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Does a repair install redo the registry?

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I was just wondering what a repair install does to the registry. As far as I can tell, it does nothing so if you have some corruption in it a repair install won't fix it.

Any input appreciated but please don't state something as fact unless you know for sure and can demonstrate it. Thanks

Edited by -X-
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I was just wondering what a repair install does to the registry. As far as I can tell, it does nothing so if you have some corruption in it a repair install won't fix it.

Any input appreciated but please don't state something as fact unless you know for sure and can demonstrate it. Thanks

I don't know the answer for WinXP.

FWIW, the last time I did a repair install it was on Windows 7 ( see here ), it has been years since I did this on a Windows XP computer and I know it wasn't as controlled as that Windows 7 occasion. I mean, I don't have any snapshots of an XP repair before and after to examine what was really done by the process. In that Win7 case I did grab filelists and registries but even they are not perfect because I was rushed. Anyway, let me start by explaining one thing - the only way to say with certainty what was actually done is to get copies of the registry, registry exports, and filelists, but done from outside the operating system. Either pop out the HDD and drop it in another computer setup for this kind of thing and collect the registries and a thorough filelist, or alternatively, if you have access to ERD/DaRT you can boot it up and do the same plus a complete registry export from its registry editor, dumping to a flashdrive. The reason I am explaining this is because filelists and registry exports done on a live system are limited, not everything shows up. Comparisons using them will be totally inconclusive.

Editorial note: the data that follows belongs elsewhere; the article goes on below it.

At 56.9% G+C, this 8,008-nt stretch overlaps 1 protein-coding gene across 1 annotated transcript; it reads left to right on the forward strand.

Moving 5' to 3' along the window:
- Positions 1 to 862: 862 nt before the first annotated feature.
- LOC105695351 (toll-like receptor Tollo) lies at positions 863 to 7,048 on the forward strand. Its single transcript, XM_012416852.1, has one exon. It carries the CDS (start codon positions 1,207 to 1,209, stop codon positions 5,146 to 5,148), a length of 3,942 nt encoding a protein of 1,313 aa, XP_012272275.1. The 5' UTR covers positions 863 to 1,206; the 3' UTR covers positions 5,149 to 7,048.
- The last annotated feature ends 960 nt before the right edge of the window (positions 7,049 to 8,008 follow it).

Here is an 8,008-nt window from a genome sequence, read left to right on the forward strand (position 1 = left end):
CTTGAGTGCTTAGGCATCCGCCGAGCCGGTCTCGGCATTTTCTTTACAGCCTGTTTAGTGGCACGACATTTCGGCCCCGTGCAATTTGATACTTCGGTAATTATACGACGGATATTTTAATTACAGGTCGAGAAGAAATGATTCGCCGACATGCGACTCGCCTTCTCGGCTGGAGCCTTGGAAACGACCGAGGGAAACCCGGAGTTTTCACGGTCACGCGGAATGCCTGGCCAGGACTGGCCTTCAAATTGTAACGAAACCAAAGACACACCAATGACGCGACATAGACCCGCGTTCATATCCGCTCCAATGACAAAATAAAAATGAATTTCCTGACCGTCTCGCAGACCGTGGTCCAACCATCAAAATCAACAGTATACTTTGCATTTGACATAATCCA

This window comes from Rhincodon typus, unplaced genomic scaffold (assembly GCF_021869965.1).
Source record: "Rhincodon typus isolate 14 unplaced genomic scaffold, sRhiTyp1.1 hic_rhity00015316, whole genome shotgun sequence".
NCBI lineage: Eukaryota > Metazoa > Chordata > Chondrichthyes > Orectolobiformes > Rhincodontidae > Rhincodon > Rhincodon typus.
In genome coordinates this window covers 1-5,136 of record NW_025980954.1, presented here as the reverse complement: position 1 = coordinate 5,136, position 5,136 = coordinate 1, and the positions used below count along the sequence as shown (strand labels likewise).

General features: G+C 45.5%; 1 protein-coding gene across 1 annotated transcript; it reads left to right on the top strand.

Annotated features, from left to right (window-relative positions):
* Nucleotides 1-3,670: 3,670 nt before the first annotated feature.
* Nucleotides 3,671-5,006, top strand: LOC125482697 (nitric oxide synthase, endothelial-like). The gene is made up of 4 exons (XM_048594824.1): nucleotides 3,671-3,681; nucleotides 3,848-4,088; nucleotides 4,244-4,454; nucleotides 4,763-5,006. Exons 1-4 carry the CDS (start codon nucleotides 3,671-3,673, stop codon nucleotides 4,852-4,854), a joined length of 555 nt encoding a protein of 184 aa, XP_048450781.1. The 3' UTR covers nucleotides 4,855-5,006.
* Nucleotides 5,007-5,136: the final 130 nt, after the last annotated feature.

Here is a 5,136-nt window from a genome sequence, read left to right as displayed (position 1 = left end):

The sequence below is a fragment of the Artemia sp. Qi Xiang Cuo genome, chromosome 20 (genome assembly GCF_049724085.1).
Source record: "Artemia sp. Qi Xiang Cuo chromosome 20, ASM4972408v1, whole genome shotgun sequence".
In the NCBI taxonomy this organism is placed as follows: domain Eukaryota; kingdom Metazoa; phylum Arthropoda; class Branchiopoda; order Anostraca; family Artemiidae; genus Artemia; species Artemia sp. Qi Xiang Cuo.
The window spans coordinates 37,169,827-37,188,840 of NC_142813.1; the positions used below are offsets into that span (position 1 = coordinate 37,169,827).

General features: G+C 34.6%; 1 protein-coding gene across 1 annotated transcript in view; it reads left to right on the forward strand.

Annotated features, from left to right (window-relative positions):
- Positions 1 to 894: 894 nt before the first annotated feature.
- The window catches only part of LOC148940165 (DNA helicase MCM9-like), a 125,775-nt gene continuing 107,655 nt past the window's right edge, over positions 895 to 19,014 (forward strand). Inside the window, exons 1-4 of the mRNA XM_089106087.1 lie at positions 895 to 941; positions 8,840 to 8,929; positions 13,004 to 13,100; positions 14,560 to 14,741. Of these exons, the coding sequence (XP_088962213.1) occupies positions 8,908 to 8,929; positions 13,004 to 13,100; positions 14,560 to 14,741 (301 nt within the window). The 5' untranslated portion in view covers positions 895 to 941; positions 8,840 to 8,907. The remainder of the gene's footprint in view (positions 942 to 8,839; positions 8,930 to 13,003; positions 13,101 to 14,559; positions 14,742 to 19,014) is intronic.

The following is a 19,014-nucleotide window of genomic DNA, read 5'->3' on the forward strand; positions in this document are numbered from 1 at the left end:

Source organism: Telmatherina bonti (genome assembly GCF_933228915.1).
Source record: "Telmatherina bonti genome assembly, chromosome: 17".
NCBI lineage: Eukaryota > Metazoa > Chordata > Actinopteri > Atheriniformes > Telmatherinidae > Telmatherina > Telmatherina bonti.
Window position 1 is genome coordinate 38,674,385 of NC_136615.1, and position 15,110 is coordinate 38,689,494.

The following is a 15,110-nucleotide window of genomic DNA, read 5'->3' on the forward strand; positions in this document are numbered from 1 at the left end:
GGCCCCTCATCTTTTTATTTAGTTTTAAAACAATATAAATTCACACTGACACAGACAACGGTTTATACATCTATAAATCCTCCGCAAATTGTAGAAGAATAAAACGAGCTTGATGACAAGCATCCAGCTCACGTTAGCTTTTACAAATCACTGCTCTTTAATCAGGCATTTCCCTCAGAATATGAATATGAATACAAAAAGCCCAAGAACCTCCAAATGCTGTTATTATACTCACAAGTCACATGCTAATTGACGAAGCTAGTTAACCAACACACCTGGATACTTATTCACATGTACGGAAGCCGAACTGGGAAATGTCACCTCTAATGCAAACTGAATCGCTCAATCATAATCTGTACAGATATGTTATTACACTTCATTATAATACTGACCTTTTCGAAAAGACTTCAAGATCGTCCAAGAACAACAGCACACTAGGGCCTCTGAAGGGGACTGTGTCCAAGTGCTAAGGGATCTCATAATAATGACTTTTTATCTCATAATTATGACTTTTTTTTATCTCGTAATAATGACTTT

Now I can say that the Win7 repair process is a really impressive thing they pull off with multiple reboots and replaced in-use files and such. It preserves installed programs and "settings", this means that non-Windows files are not tampered with, and most importantly the registry with its myriad intertwined keys and data are carried forward - but - additionally, Windows is reinstalled as well. ( Again, I cannot answer about WinXP here ). When I did some diffing ( NOTE: this was a bear of a task, huge registries, needed bigtime CPU overclocking and other prep, Windiff froze, ExamDiff finally worked ) I learned that large swathes of the original registry were copied verbatim, perhaps the whole thing at once, and then machine settings were punched in and/or completely replaced which "fixed" so-called registry corruption. However, "corruption" means different things depending on whose asking. Real registry corruption, like a broken database from file defects like missing delimitters causing a key to run into another should be fixed because when the original file is read-in and written-out they presumably use error checking to toss any bogus keys or data. Corruption can also simply mean changed values in machine keys like device driver settings that leaves hardware not working properly. These would also be fixed in the Win7 process by the ( presumably ) 2nd step that reinstalls Windows. So I would say IMHO, that in Win7 at least that the "registry corruption" is in fact corrected as well as it can be. User programs that were buggy before will still be buggy though, that is by design because no user items are tampered with.